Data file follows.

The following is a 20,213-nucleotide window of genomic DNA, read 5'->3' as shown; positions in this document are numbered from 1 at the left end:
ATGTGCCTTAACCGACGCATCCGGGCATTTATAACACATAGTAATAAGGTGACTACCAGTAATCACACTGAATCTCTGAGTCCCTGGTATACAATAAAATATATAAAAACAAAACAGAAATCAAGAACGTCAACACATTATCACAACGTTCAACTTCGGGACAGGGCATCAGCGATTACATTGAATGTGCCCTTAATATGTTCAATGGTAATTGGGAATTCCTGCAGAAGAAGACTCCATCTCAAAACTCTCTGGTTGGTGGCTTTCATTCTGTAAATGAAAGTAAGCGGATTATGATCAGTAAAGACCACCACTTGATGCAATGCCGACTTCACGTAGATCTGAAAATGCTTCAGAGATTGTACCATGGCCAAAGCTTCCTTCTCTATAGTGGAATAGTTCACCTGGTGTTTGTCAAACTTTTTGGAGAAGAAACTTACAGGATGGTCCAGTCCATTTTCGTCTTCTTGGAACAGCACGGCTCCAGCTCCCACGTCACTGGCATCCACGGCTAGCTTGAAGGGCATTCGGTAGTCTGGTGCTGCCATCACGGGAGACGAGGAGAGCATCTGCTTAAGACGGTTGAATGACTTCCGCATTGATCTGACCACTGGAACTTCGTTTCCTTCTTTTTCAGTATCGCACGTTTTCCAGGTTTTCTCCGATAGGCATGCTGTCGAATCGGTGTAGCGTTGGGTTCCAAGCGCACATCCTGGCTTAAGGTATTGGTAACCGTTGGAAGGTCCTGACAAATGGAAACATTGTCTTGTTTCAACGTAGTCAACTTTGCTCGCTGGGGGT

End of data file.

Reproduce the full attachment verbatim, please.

The following is a 20,213-nucleotide window of genomic DNA, read 5'->3' as shown; positions in this document are numbered from 1 at the left end:
ATGTGCCTTAACCGACGCATCCGGGCATTTATAACACATAGTAATAAGGTGACTACCAGTAATCACACTGAATCTCTGAGTCCCTGGTATACAATAAAATATATAAAAACAAAACAGAAATCAAGAACGTCAACACATTATCACAACGTTCAACTTCGGGACAGGGCATCAGCGATTACATTGAATGTGCCCTTAATATGTTCAATGGTAATTGGGAATTCCTGCAGAAGAAGACTCCATCTCAAAACTCTCTGGTTGGTGGCTTTCATTCTGTAAATGAAAGTAAGCGGATTATGATCAGTAAAGACCACCACTTGATGCAATGCCGACTTCACGTAGATCTGAAAATGCTTCAGAGATTGTACCATGGCCAAAGCTTCCTTCTCTATAGTGGAATAGTTCACCTGGTGTTTGTCAAACTTTTTGGAGAAGAAACTTACAGGATGGTCCAGTCCATTTTCGTCTTCTTGGAACAGCACGGCTCCAGCTCCCACGTCACTGGCATCCACGGCTAGCTTGAAGGGCATTCGGTAGTCTGGTGCTGCCATCACGGGAGACGAGGAGAGCATCTGCTTAAGACGGTTGAATGACTTCCGCATTGATCTGACCACTGGAACTTCGTTTCCTTCTTTTTCAGTATCGCACGTTTTCCAGGTTTTCTCCGATAGGCATGCTGTCGAATCGGTGTAGCGTTGGGTTCCAAGCGCACATCCTGGCTTAAGGTATTGGTAACCGTTGGAAGGTCCTGACAAATGGAAACATTGTCTTGTTTCAACGTAGTCAACTTTGCTCGCTGGGGGT